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Voters say Andy Pettitte comes up short by Hall of Fame standards


Andy Pettitte is retiring with 240 career victories and another 19 postseason wins that helped the New York Yankees regain prominence -- and win five World Series championships. But that resume might not be good enough for Pettitte make the Hall of Fame.

A random survey of members of the Baseball Writers Association of America, the voting electorate for Cooperstown, suggests that it will be a long slog -- at best -- for Pettitte to make the Hall of Fame when he becomes eligible in 2015.

After 16 seasons, Pettitte, 38, is retiring so that he can spend more time with family in Deer Park, Texas, a Houston suburb. The general consensus among the voters is that Pettitte is a borderline Hall of Fame candidate who deserves strong consideration. The likely outcome: Good career, but not elite.

"I just don't see enough numbers there," says voter Richard Justice of the Houston Chronicle. "His biggest play is that he was a big part of really good teams, that he won 19 times in the postseason and that the Yankees usually knew what they were going to get from him. He's really good, but the Hall of Fame is a level above that."

Still, the debate that started before Pettitte's official retirement announcement at Yankee Stadium on Friday morning will go on into the next decade. The lefty exits with a 240-138 record and a 3.88 ERA. He pitched at least 200 innings in 10 different seasons and led the American League in wins once -- 21 in 1996. He was also a league-leader for starts in three different seasons.

"It's not obvious at first, but it is worthy of a deeper analysis," says voter Jeff Blair of TheGlobe and Mail in Toronto. Blair says that Pettitte's case is a pitching version of that of outfielder Tim Raines, who received 37.5% of the 2011 vote.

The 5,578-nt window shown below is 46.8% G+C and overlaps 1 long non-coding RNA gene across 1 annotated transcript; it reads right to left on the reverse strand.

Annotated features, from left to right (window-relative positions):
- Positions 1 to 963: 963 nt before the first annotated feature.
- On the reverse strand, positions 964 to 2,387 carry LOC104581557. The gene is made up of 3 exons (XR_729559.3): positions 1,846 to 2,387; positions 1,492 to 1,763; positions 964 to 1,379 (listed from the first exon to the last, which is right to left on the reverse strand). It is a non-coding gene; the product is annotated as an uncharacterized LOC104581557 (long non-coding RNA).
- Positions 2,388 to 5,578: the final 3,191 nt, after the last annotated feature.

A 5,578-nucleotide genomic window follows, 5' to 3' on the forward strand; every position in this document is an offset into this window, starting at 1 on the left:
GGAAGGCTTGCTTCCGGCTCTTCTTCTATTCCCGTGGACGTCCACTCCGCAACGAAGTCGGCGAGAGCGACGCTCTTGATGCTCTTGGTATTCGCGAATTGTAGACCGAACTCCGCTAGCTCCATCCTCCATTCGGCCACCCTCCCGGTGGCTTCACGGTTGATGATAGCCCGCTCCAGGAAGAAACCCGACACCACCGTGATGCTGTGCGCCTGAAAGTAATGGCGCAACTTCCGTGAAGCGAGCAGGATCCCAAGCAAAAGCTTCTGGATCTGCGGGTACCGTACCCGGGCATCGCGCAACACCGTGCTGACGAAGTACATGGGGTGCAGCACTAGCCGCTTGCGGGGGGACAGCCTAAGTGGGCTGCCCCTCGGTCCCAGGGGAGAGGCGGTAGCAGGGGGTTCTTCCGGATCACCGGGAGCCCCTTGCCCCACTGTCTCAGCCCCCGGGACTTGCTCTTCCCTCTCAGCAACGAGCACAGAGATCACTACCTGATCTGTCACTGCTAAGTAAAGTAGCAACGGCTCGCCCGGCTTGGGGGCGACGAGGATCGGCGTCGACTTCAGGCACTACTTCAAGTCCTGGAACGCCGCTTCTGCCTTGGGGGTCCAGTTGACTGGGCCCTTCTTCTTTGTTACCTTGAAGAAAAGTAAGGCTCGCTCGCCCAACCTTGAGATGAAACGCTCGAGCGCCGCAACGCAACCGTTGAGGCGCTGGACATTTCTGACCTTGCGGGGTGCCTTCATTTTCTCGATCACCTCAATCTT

The argument for Pettitte, drafted by the Yankees in 1990 and a three-time All-Star, is that for 13 seasons he thrived amid New York expectations and was known for durability, consistent winning and being a great teammate.

Along with Derek Jeter, Jorge Posada and Mariano Rivera, Pettitte was a member of the Core Four that defined the Yankees' latest championship run that begin with a World Series title in 1996, the team's first since 1978.

The argument against Pettitte is that his postseason record is a result of opportunity and the Yankees' big-money payroll. Voters point out that he has never been a staff ace and didn't win a Cy Young Award, although he finished second once (1996).

"I honestly don't know how I'd vote," says Joe Henderson of the Tampa Tribune. "This won't be a slam-dunk for me either way. This will take thought and research. Two 20-win seasons in his era is nothing to sneeze at. But he never won a Cy Young, which means voters never considered him the best pitcher in any one season."